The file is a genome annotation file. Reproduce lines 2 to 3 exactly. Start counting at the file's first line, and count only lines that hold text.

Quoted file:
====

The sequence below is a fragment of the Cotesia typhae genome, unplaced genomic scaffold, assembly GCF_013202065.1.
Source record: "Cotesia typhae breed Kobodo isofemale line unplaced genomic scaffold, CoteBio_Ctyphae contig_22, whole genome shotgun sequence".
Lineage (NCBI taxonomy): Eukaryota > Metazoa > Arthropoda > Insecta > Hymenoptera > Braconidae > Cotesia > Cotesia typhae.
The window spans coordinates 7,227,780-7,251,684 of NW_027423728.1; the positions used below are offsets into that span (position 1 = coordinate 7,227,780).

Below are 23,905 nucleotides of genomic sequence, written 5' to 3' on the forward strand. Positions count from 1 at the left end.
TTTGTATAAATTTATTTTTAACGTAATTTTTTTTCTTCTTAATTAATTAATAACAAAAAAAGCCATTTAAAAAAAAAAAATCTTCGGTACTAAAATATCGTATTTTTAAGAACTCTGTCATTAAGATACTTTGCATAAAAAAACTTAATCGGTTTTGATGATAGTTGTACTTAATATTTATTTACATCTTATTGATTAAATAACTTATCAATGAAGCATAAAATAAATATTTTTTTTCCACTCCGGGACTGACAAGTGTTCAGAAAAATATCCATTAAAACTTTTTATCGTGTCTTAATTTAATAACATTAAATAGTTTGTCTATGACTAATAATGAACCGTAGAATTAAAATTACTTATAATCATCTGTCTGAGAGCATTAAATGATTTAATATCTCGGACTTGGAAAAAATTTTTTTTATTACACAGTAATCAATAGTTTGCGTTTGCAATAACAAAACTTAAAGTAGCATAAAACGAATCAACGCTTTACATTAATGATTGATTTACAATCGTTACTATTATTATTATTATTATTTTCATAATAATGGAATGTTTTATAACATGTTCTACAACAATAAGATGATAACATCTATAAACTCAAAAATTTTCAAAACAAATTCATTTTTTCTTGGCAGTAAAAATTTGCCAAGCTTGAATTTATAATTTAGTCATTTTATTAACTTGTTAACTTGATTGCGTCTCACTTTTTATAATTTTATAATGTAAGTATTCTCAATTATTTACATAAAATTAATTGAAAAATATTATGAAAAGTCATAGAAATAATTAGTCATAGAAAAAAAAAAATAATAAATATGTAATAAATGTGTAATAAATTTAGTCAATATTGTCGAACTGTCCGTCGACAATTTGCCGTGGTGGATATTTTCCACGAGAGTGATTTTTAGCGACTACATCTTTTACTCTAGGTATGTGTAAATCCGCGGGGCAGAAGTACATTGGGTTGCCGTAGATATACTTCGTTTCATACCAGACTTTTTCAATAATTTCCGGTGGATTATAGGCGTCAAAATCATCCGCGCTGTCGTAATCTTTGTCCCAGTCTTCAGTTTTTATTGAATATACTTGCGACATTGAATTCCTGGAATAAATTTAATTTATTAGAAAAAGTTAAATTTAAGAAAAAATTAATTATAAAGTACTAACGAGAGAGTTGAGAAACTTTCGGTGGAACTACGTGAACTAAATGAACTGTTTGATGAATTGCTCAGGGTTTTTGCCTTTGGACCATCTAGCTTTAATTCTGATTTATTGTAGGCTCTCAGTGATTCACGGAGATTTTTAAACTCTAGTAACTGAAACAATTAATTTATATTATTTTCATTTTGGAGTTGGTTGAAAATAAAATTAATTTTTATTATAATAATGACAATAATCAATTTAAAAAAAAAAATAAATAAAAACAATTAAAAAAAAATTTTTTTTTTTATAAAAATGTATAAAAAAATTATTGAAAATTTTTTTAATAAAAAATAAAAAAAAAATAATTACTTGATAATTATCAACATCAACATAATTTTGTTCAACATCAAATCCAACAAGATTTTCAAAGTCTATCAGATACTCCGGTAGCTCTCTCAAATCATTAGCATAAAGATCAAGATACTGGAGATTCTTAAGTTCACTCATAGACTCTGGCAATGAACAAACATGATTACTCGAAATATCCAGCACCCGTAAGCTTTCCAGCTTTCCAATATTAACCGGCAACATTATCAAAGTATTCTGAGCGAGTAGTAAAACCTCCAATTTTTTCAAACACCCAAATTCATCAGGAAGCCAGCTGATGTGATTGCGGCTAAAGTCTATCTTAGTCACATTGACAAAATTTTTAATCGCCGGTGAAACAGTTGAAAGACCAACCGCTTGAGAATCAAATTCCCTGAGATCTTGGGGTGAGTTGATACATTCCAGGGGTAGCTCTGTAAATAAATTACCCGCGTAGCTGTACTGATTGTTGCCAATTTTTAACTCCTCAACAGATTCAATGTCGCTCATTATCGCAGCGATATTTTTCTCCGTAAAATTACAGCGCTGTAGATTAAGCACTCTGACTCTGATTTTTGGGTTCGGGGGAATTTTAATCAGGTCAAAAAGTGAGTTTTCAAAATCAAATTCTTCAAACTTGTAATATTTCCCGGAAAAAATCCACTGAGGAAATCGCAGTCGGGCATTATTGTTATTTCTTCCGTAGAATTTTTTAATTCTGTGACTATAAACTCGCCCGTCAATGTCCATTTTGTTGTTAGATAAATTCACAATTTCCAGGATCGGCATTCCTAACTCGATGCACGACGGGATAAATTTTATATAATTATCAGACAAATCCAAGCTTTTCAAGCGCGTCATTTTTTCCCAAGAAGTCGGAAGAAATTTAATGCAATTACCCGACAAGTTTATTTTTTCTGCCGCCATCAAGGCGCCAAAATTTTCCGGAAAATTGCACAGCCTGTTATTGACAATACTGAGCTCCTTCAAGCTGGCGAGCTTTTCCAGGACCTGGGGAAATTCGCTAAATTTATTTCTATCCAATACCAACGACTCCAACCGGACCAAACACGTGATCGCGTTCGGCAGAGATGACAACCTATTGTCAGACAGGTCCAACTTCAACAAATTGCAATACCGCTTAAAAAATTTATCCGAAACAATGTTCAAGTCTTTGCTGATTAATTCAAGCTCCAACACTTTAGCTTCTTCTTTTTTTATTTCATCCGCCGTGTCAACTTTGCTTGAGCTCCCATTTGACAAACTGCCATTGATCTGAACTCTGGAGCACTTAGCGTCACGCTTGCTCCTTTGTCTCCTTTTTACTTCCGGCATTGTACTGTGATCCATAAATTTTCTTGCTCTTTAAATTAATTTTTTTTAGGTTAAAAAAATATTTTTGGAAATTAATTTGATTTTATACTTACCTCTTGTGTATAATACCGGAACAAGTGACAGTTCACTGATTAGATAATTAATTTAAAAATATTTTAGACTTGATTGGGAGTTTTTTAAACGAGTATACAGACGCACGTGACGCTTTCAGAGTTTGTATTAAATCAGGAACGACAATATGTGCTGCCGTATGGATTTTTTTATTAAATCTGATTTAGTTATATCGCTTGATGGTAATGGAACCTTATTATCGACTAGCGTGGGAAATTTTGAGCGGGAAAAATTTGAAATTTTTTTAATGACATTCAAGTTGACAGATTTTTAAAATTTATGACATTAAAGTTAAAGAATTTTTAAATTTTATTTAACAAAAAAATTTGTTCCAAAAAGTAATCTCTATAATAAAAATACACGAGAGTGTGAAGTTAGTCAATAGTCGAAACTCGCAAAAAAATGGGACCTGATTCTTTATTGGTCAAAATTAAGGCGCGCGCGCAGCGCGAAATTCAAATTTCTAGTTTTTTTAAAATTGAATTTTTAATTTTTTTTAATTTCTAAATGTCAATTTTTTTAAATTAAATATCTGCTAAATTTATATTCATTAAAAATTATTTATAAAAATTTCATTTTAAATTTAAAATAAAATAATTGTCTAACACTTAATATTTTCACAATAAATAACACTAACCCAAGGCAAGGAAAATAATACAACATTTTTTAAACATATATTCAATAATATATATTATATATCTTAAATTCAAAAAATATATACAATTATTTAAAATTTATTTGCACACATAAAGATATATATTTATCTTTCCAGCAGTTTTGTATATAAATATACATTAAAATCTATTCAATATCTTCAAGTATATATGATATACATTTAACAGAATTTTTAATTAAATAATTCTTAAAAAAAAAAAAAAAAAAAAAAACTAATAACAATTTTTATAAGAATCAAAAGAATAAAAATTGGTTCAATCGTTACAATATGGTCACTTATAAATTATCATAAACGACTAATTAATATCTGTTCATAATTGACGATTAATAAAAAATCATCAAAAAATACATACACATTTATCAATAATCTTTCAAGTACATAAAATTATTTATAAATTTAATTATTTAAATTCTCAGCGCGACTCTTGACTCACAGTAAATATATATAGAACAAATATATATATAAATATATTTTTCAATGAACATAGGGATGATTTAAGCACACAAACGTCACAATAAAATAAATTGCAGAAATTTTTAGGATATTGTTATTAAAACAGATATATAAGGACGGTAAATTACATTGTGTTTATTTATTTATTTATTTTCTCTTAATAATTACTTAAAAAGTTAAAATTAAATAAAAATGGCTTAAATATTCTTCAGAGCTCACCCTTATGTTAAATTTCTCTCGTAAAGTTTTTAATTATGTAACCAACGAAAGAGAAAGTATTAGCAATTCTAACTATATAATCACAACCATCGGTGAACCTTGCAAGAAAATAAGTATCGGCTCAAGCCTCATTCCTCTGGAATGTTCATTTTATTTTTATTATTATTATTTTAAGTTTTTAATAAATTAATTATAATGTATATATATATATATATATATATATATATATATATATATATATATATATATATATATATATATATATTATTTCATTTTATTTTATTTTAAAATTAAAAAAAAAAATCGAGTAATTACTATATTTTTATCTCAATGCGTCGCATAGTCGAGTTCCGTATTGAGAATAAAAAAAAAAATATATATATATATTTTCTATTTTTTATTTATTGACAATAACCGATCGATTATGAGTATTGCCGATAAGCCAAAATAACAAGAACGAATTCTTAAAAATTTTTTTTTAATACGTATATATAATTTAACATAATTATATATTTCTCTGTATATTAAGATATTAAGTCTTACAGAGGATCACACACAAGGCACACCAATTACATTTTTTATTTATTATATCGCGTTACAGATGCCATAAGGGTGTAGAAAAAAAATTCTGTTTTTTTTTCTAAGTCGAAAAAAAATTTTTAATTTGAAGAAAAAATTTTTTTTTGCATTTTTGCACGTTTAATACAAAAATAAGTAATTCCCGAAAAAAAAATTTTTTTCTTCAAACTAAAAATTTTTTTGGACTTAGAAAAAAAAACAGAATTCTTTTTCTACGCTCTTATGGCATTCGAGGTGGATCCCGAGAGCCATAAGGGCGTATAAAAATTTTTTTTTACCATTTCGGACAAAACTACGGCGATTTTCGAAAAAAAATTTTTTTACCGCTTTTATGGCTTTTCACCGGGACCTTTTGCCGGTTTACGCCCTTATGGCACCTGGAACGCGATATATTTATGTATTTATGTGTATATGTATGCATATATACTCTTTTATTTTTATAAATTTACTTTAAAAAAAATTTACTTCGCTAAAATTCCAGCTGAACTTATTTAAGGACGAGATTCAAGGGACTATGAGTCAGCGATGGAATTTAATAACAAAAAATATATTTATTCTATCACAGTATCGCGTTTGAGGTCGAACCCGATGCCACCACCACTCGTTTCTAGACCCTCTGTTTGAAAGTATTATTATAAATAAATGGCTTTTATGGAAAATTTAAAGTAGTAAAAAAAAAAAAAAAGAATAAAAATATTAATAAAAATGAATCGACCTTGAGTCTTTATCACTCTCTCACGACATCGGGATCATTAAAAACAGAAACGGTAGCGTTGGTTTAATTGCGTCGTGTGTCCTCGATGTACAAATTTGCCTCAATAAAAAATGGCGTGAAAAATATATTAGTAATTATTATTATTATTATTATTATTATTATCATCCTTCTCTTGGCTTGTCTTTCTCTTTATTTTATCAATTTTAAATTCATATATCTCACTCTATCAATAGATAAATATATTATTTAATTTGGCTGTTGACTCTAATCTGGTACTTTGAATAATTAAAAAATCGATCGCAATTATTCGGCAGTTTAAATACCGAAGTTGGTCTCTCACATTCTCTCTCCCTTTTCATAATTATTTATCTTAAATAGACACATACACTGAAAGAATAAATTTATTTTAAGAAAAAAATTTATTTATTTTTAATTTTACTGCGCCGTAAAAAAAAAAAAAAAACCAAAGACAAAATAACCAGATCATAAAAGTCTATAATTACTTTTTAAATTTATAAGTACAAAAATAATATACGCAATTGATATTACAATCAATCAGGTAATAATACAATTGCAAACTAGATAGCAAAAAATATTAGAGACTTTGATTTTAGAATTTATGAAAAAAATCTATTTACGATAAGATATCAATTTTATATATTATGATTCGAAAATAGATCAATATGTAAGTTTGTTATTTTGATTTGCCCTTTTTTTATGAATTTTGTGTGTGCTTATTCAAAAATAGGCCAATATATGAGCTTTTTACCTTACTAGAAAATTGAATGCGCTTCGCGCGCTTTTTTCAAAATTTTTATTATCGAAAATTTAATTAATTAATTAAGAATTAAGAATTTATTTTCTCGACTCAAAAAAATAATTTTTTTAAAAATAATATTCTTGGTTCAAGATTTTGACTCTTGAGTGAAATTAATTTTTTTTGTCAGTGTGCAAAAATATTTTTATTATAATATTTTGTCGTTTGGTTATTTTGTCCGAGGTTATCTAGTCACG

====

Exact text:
Source record: "Cotesia typhae breed Kobodo isofemale line unplaced genomic scaffold, CoteBio_Ctyphae contig_22, whole genome shotgun sequence".
Lineage (NCBI taxonomy): Eukaryota > Metazoa > Arthropoda > Insecta > Hymenoptera > Braconidae > Cotesia > Cotesia typhae.